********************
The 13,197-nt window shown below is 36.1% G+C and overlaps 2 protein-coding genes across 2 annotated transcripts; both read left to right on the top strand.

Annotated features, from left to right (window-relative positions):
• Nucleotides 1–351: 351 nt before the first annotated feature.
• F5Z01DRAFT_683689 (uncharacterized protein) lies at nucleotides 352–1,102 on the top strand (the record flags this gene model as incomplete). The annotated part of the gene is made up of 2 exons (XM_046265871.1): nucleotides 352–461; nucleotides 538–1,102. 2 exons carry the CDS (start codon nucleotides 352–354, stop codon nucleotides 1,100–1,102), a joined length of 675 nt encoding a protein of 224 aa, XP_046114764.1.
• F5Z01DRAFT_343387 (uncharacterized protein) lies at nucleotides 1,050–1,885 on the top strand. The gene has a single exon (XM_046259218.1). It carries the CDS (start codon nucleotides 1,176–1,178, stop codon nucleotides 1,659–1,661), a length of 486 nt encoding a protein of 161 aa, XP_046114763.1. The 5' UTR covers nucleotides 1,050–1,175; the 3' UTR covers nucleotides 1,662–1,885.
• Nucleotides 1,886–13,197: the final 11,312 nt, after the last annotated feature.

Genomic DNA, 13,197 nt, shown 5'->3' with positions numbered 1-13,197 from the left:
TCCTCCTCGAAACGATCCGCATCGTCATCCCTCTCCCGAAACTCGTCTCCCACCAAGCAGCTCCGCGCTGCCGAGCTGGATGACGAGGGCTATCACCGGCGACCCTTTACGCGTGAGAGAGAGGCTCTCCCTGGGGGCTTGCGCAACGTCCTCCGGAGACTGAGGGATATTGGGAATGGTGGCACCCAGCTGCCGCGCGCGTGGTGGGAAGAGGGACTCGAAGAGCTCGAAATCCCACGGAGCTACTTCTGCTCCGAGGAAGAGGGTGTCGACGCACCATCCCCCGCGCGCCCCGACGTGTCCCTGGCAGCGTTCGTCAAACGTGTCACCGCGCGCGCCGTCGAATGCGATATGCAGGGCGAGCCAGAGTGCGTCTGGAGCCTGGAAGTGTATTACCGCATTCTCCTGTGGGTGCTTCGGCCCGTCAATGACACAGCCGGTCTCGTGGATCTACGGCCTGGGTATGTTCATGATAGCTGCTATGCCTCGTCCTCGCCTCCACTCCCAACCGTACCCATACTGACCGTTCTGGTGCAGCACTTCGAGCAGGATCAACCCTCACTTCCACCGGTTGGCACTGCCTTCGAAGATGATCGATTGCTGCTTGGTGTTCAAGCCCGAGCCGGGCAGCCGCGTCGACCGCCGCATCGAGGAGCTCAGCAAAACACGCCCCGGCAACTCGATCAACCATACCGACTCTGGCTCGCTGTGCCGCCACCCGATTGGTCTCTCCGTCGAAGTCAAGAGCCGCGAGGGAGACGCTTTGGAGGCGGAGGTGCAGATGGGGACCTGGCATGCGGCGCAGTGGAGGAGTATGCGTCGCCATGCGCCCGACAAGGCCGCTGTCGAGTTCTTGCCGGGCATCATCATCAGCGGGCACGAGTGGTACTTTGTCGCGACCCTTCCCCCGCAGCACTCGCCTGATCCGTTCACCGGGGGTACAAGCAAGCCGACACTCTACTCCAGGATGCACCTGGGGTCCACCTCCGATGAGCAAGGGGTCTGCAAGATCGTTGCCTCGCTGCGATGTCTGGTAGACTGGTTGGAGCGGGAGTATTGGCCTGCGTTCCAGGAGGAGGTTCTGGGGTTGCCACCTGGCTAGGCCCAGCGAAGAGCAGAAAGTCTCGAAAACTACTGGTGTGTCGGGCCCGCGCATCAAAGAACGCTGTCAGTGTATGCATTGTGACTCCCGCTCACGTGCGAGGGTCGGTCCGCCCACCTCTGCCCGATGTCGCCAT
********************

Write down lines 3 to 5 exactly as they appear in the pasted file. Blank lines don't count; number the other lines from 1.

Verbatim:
• Nucleotides 1–351: 351 nt before the first annotated feature.
• F5Z01DRAFT_683689 (uncharacterized protein) lies at nucleotides 352–1,102 on the top strand (the record flags this gene model as incomplete). The annotated part of the gene is made up of 2 exons (XM_046265871.1): nucleotides 352–461; nucleotides 538–1,102. 2 exons carry the CDS (start codon nucleotides 352–354, stop codon nucleotides 1,100–1,102), a joined length of 675 nt encoding a protein of 224 aa, XP_046114764.1.
• F5Z01DRAFT_343387 (uncharacterized protein) lies at nucleotides 1,050–1,885 on the top strand. The gene has a single exon (XM_046259218.1). It carries the CDS (start codon nucleotides 1,176–1,178, stop codon nucleotides 1,659–1,661), a length of 486 nt encoding a protein of 161 aa, XP_046114763.1. The 5' UTR covers nucleotides 1,050–1,175; the 3' UTR covers nucleotides 1,662–1,885.